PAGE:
ClimateEnergyEnvironmentIndustry

The Ets extension to maritime: finally contributing its fair share

In the EU, shipping accounts for 13.5% of all European Union greenhouse gas (GHG) emissions from transportation. For too long the maritime sector has not been covered by any EU climate policy instrument, however. The revision of the European emissions trading system (ETS) will change that. On July 14, the European Commission proposed to extend the EU’s effective carbon pricing tool to the maritime sector as part of its Fit for 55 package. By this, maritime traffic will finally play in its part in the decarbonisation of the EU’s transport sector.

International shipping is a large and so far untackled source of greenhouse gas emissions. Around the world, it is responsible for 940 million tonnes of CO2 each year corresponding to 2.5% of global greenhouse emissions. As if this was not motivation enough, the emission numbers from this sector are still growing. Without further actions, IMO studies expect a dramatic increase of emissions from maritime transport between 50% and 250% in 2050. That is entirely contrary to all our efforts in the EU so far to reach climate neutrality. Therefore, it is more than obvious that the maritime sector has to finally cut emissions and contribute its fair share to the decarbonisation of Europe.

The inclusion of the maritime sector in the ETS is necessary to achieve the ambitious climate targets. The European Parliament has emphasized this necessity for many years and urged the Commission repeatedly to finally put a proposal on the table.

It is unfair that all parts of the economy and the transport sector are subject to ambitious standards but the maritime industry is not really contributing. In addition, carbon pricing only works flawlessly if the coverage is seamless. Introducing maritime transport into the ETS hence will strengthen the whole system.

In the past years, the EU has put in place EU-wide data collection measures (MRV) as a first step. On this basis, the Commission has now proposed to set up a route-based ETS. This means it will be independent from the ownership and the flag of a ship. Instead, it will be subject to the ETS if it starts or arrives in a European port. This is a very important detail because it will prevent companies from avoiding the carbon price by simply putting a non-EU flag on their ship.

As there have been no climate measures in place so far, there is a great and so far untouched potential to pluck the low hanging fruits in this sector and achieve significant cost-efficient achievements on the way to climate neutrality. By introducing all sectors of the transport sector into the ETS, we will additionally create a level-playing field. This will ensure that the least polluting means of transportation will become the cheapest means of transportation. Through market-based measures, we can consequently accelerate the EU’s transition to green mobility making it clean while keeping it affordable.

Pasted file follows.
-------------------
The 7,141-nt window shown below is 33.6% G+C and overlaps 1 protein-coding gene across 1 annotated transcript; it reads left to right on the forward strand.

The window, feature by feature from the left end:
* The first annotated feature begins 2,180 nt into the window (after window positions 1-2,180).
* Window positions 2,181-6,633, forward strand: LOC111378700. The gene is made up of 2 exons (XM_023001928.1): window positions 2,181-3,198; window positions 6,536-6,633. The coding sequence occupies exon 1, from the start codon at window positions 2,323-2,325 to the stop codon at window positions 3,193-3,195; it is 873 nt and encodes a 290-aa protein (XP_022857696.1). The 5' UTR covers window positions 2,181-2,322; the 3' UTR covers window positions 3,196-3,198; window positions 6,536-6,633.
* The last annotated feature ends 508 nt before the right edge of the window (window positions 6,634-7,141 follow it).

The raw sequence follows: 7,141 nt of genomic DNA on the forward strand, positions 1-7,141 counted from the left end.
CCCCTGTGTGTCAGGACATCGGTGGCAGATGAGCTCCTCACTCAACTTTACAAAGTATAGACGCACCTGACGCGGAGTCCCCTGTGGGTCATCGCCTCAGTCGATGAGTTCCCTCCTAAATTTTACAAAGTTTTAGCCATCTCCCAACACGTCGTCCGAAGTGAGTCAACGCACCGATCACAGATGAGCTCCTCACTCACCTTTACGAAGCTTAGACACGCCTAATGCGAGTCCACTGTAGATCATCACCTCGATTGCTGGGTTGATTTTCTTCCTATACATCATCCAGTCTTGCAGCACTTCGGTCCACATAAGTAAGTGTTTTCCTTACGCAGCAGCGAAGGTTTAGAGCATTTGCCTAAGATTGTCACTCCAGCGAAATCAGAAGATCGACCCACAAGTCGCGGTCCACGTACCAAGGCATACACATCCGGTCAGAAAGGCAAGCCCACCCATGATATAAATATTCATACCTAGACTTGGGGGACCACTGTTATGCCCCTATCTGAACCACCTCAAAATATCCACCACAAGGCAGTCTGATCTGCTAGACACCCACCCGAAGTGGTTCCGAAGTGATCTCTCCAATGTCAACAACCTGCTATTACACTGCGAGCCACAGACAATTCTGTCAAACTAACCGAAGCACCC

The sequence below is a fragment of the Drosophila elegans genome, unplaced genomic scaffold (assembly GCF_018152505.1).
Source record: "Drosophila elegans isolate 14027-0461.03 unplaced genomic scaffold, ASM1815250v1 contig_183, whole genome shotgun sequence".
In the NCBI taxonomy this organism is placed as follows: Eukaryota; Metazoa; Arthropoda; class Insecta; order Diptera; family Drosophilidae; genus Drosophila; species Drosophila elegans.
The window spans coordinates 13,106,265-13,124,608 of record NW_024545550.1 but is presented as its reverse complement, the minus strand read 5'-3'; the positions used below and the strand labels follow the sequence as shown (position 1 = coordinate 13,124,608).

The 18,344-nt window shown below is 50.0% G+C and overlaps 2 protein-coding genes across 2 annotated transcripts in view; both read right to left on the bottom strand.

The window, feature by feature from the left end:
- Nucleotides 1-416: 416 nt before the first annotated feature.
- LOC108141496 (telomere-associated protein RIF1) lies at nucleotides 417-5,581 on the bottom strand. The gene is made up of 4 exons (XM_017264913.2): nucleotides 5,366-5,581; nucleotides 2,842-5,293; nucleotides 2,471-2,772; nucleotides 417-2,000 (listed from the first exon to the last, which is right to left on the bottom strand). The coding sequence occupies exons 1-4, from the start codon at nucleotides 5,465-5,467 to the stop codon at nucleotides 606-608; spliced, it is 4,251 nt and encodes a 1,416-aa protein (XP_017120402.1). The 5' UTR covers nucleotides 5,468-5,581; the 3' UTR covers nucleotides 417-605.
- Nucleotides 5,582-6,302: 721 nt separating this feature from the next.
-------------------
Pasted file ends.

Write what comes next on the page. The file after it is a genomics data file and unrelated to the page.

The challenge however is to regulate the system in such a way that EU shipping companies and EU ports will not suffer a serious disadvantage.

We must respect the competitiveness of the EU ports and the EU shipping industry. An important tool will be the generated revenues. In the past, the Parliament has demanded to set up a dedicated Ocean Fund.

Creating targeted funds for the shipping industry is important to accelerate the innovation of ships and fuels. The introduction of Contracts for Difference will give further incentives to invest in greening this sector and the industry behind it.

On top of intra-EU shipping, the Commission intends to cover 50% of emissions from trips from and to third countries. In fact, this is a good compromise with the international partners. Of course, a global solution would be preferable but like in aviation, the efforts of the international organisation, in this case the International Maritime Organisation (IMO), are far from being sufficient.

We can certainly expect criticism from third countries at the global level. However, the international discussion on climate change has changed dramatically in the last two or three years. In 2019, at the COP25 in Madrid, the EU declared its objective to become climate neutral and was almost alone in the world with this decision.

Today, enshrined through the COP26 in Glasgow, climate neutrality is the new normal and a shared goal of many states around the world.

Therefore, unlike in the case of aviation a few years ago, it is clear that the EU now has partners in the IMO that support strong climate action and would help to avoid any kind of opposing action at the IMO level. That is why I am optimistic that the 50/50 approach is a realistic and fair one. However, this should not hinder more ambition at the global level. The EU must further work with its partners to strengthen the negotiations at the IMO and find solutions for the other 50% of international shipping from and to European ports.